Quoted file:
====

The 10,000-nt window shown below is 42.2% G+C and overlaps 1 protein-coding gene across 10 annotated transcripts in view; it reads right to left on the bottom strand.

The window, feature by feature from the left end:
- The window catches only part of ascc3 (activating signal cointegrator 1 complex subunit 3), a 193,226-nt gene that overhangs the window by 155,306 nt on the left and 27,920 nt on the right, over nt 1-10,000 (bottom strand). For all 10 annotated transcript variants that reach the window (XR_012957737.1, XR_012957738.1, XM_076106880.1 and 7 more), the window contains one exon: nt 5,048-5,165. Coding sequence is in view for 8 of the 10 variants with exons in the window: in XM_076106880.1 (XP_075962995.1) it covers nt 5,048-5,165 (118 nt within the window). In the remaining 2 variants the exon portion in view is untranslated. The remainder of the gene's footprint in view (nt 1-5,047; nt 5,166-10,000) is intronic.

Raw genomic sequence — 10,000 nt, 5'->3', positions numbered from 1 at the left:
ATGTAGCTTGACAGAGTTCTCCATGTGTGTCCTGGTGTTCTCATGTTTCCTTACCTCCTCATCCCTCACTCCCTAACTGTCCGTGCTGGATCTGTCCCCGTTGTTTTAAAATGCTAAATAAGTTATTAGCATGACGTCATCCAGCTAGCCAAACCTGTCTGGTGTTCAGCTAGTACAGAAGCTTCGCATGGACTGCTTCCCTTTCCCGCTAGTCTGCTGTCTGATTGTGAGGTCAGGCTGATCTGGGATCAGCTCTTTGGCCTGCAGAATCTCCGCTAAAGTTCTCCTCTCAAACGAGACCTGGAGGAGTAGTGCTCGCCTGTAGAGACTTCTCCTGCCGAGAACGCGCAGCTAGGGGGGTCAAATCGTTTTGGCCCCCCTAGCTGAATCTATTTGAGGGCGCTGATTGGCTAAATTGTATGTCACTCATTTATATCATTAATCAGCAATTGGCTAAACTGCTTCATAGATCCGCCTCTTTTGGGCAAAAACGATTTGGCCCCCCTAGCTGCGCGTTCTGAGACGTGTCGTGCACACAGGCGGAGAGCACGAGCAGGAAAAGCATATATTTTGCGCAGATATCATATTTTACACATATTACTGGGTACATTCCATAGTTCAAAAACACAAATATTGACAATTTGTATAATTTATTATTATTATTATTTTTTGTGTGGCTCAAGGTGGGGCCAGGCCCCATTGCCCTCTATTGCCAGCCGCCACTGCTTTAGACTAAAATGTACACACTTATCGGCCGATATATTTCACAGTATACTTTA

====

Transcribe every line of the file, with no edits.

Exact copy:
The 10,000-nt window shown below is 42.2% G+C and overlaps 1 protein-coding gene across 10 annotated transcripts in view; it reads right to left on the bottom strand.

The window, feature by feature from the left end:
- The window catches only part of ascc3 (activating signal cointegrator 1 complex subunit 3), a 193,226-nt gene that overhangs the window by 155,306 nt on the left and 27,920 nt on the right, over nt 1-10,000 (bottom strand). For all 10 annotated transcript variants that reach the window (XR_012957737.1, XR_012957738.1, XM_076106880.1 and 7 more), the window contains one exon: nt 5,048-5,165. Coding sequence is in view for 8 of the 10 variants with exons in the window: in XM_076106880.1 (XP_075962995.1) it covers nt 5,048-5,165 (118 nt within the window). In the remaining 2 variants the exon portion in view is untranslated. The remainder of the gene's footprint in view (nt 1-5,047; nt 5,166-10,000) is intronic.

Raw genomic sequence — 10,000 nt, 5'->3', positions numbered from 1 at the left:
ATGTAGCTTGACAGAGTTCTCCATGTGTGTCCTGGTGTTCTCATGTTTCCTTACCTCCTCATCCCTCACTCCCTAACTGTCCGTGCTGGATCTGTCCCCGTTGTTTTAAAATGCTAAATAAGTTATTAGCATGACGTCATCCAGCTAGCCAAACCTGTCTGGTGTTCAGCTAGTACAGAAGCTTCGCATGGACTGCTTCCCTTTCCCGCTAGTCTGCTGTCTGATTGTGAGGTCAGGCTGATCTGGGATCAGCTCTTTGGCCTGCAGAATCTCCGCTAAAGTTCTCCTCTCAAACGAGACCTGGAGGAGTAGTGCTCGCCTGTAGAGACTTCTCCTGCCGAGAACGCGCAGCTAGGGGGGTCAAATCGTTTTGGCCCCCCTAGCTGAATCTATTTGAGGGCGCTGATTGGCTAAATTGTATGTCACTCATTTATATCATTAATCAGCAATTGGCTAAACTGCTTCATAGATCCGCCTCTTTTGGGCAAAAACGATTTGGCCCCCCTAGCTGCGCGTTCTGAGACGTGTCGTGCACACAGGCGGAGAGCACGAGCAGGAAAAGCATATATTTTGCGCAGATATCATATTTTACACATATTACTGGGTACATTCCATAGTTCAAAAACACAAATATTGACAATTTGTATAATTTATTATTATTATTATTTTTTGTGTGGCTCAAGGTGGGGCCAGGCCCCATTGCCCTCTATTGCCAGCCGCCACTGCTTTAGACTAAAATGTACACACTTATCGGCCGATATATTTCACAGTATACTTTA